(The Center Square) – Standing in front of four electric buses in the Highline School District, Washington state Gov. Jay Inslee called a press conference Thursday, July 20, to address fuel prices in the Evergreen State.
“[These buses] represent both the future and the present of the state of Washington, where we are transforming our economy to one that runs on clean energy and reducing outrageous costs for oil and gas,” said Inslee before going on to accuse the oil and gas industry of selectively price gouging in Washington.
He proposed future legislation, which he said would be introduced in January, to “demand transparency” and “force them to release their [accounting] books.”
“This is the most profitable industry in human history. They dwarf profits from anywhere else,” said Inslee.
Redmond, Washington-based Microsoft announced profits of $18.3 billion during the same time period.
Some industry experts think this incident isn’t isolated, calling out Inslee on a history of incorrect details around the cap-and-invest program.
“Rather than ‘strategically misrepresenting’ the issue to the public, the Governor and lawmakers can help consumers and businesses in the state by working with us to fix the cap-and-trade program,” said Catherine Reheis-Boyd, Western States Petroleum Association president, in a statement to The Center Square. “They claimed the program would cost ‘pennies,’ but Washington’s consumers are now paying 50 cents per gallon for just the cap-and-trade program.”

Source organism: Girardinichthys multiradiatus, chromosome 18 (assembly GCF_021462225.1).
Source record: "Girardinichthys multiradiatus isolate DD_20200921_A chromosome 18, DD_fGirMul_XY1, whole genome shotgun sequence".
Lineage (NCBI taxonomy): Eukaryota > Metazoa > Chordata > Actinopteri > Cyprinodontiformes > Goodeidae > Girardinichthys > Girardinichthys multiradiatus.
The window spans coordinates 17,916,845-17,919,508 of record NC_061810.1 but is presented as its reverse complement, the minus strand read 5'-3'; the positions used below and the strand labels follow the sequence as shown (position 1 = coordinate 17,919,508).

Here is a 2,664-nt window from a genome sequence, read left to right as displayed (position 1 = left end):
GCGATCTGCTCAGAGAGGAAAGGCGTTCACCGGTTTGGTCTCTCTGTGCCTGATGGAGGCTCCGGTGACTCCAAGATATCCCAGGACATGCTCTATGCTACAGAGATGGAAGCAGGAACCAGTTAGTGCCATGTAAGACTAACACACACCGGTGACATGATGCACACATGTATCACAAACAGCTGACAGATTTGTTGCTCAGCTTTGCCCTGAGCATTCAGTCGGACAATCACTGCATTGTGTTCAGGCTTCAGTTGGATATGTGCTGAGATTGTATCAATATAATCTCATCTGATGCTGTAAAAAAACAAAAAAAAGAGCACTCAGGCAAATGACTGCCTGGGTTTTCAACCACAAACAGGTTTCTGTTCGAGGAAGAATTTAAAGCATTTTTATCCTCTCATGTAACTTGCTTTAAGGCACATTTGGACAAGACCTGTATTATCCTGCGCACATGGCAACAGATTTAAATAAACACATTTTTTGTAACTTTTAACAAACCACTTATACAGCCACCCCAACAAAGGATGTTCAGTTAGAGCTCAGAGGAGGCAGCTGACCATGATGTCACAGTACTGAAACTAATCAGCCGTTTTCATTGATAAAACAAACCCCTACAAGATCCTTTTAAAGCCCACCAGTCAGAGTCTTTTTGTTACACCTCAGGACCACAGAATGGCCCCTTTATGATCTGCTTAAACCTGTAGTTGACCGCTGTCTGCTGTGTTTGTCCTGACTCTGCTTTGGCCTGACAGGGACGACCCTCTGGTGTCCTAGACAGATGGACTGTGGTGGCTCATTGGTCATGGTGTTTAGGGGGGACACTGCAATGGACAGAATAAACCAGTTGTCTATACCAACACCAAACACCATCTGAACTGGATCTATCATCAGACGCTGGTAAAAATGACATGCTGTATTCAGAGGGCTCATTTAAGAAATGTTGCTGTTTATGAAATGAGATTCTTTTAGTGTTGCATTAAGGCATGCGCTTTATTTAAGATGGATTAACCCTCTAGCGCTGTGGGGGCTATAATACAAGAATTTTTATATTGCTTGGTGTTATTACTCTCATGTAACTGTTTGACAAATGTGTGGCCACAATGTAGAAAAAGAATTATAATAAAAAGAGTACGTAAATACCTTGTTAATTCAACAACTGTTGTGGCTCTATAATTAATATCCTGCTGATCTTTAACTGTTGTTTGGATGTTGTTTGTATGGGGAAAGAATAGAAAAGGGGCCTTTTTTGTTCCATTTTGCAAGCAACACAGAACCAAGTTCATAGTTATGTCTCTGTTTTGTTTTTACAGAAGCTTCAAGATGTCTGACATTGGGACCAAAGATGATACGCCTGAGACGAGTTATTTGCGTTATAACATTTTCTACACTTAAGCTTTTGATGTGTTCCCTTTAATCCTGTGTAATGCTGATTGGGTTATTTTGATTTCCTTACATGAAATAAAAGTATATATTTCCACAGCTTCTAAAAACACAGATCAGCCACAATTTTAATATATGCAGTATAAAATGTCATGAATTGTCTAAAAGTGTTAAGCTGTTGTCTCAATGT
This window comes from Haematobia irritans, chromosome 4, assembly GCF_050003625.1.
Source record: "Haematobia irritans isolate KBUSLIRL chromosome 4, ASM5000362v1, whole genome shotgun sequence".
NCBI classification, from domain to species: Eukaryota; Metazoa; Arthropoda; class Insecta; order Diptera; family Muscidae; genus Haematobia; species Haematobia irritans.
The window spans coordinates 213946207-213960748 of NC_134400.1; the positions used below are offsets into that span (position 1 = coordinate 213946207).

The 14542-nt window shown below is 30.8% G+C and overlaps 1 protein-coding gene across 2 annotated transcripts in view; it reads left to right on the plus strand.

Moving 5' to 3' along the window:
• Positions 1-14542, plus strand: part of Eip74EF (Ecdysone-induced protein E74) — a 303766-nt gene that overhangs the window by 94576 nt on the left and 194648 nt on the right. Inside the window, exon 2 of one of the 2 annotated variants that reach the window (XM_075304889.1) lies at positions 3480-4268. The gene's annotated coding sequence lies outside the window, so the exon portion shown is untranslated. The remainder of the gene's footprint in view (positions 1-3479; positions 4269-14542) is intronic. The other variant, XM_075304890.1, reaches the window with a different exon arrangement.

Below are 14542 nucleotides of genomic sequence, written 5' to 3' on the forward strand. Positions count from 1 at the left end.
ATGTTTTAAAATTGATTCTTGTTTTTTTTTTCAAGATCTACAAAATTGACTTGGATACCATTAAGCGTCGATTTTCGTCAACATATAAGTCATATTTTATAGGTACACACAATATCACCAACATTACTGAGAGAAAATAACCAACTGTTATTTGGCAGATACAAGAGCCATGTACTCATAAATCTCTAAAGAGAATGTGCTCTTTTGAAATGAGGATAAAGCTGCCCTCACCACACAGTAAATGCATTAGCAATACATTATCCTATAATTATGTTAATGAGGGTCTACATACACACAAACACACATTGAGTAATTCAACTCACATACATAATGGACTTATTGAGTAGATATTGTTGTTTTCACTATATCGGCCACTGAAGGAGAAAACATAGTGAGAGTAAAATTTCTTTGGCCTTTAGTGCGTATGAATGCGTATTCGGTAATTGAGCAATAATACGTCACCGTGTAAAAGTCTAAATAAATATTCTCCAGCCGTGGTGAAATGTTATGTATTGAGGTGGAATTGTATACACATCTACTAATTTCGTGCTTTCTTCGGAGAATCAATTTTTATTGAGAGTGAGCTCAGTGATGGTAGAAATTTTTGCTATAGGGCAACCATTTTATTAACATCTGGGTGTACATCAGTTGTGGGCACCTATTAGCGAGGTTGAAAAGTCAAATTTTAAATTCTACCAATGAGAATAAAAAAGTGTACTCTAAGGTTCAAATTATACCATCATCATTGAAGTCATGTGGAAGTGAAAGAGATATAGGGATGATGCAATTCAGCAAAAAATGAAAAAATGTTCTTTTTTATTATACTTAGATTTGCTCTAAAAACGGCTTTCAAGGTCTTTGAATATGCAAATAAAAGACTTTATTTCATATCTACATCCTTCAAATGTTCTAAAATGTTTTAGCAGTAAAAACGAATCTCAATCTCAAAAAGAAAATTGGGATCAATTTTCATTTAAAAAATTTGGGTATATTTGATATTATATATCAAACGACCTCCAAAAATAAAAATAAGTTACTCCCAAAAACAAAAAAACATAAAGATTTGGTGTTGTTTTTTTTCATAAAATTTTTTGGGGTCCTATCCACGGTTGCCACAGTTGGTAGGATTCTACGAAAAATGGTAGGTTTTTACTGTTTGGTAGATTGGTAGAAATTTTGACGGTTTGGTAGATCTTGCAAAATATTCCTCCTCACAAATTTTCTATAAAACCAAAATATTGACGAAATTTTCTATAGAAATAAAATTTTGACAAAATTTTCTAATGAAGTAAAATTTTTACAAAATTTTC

When Inslee was asked what would be done about pump prices before the nebulous legislative solution in January because “in the meantime, the oil companies are passing on the costs of those credits,” he categorically denied that’s what was happening.
“No, they’re not passing [it] on,” replied Inslee on Thursday, suggesting none of the recent price rise has been due to the state’s new cap-and-invest policy.
At one point during the conference, Inslee joked that he “doesn’t have a Nobel Prize in Economics” and claimed his bachelor’s in economics from the University of Washington was “enough to see that oil companies are blatantly price gouging.”
One state legislator disagrees.
“As I’ve said before, anyone with the slightest grasp of economics had to know that forcing companies to buy ‘carbon allowances’ from the state would eventually hit consumers. It’s not a surprise,” said Sen. Lynda Wilson, R-Vancouver, in a statement following the news release.
“Now it seems they don’t want to be accountable for their intentions and their actions. Instead, they complain about oil-company profits, even though their ‘cap and gouge’ policy has made it possible for the state to do its own profiteering – like $850 million from just two auctions of carbon allowances,” added Wilson.
With those two auctions complete, and three more remaining this year due to a cap-and-invest clause triggered by high auction prices adding a third, that trend continuing means the state’s profit could top $2.12 billion this year.